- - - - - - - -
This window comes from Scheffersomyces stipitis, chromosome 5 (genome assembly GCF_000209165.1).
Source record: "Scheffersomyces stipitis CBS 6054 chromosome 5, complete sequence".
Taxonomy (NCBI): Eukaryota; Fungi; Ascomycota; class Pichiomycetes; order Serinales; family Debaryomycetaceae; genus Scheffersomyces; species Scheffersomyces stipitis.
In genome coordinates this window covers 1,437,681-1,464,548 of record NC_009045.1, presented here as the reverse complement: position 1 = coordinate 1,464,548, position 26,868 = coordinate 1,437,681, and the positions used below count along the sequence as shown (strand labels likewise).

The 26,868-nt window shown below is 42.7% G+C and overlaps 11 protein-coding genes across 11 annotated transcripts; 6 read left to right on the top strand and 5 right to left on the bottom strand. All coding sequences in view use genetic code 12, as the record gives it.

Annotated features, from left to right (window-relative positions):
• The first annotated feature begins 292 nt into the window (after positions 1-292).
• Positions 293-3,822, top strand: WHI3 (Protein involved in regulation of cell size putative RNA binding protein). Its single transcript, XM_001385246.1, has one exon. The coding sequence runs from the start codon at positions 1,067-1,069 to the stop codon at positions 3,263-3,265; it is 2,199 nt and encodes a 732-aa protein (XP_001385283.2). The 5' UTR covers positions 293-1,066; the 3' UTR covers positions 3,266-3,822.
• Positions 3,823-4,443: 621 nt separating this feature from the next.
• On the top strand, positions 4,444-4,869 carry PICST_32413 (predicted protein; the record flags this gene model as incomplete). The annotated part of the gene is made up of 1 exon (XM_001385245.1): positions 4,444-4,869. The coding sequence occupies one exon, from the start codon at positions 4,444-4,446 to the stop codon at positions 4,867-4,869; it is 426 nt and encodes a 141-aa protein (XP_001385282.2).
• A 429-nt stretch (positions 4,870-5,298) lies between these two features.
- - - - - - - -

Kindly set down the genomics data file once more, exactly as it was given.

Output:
This window comes from Scheffersomyces stipitis, chromosome 5 (genome assembly GCF_000209165.1).
Source record: "Scheffersomyces stipitis CBS 6054 chromosome 5, complete sequence".
Taxonomy (NCBI): Eukaryota; Fungi; Ascomycota; class Pichiomycetes; order Serinales; family Debaryomycetaceae; genus Scheffersomyces; species Scheffersomyces stipitis.
In genome coordinates this window covers 1,437,681-1,464,548 of record NC_009045.1, presented here as the reverse complement: position 1 = coordinate 1,464,548, position 26,868 = coordinate 1,437,681, and the positions used below count along the sequence as shown (strand labels likewise).

The 26,868-nt window shown below is 42.7% G+C and overlaps 11 protein-coding genes across 11 annotated transcripts; 6 read left to right on the top strand and 5 right to left on the bottom strand. All coding sequences in view use genetic code 12, as the record gives it.

Annotated features, from left to right (window-relative positions):
• The first annotated feature begins 292 nt into the window (after positions 1-292).
• Positions 293-3,822, top strand: WHI3 (Protein involved in regulation of cell size putative RNA binding protein). Its single transcript, XM_001385246.1, has one exon. The coding sequence runs from the start codon at positions 1,067-1,069 to the stop codon at positions 3,263-3,265; it is 2,199 nt and encodes a 732-aa protein (XP_001385283.2). The 5' UTR covers positions 293-1,066; the 3' UTR covers positions 3,266-3,822.
• Positions 3,823-4,443: 621 nt separating this feature from the next.
• On the top strand, positions 4,444-4,869 carry PICST_32413 (predicted protein; the record flags this gene model as incomplete). The annotated part of the gene is made up of 1 exon (XM_001385245.1): positions 4,444-4,869. The coding sequence occupies one exon, from the start codon at positions 4,444-4,446 to the stop codon at positions 4,867-4,869; it is 426 nt and encodes a 141-aa protein (XP_001385282.2).
• A 429-nt stretch (positions 4,870-5,298) lies between these two features.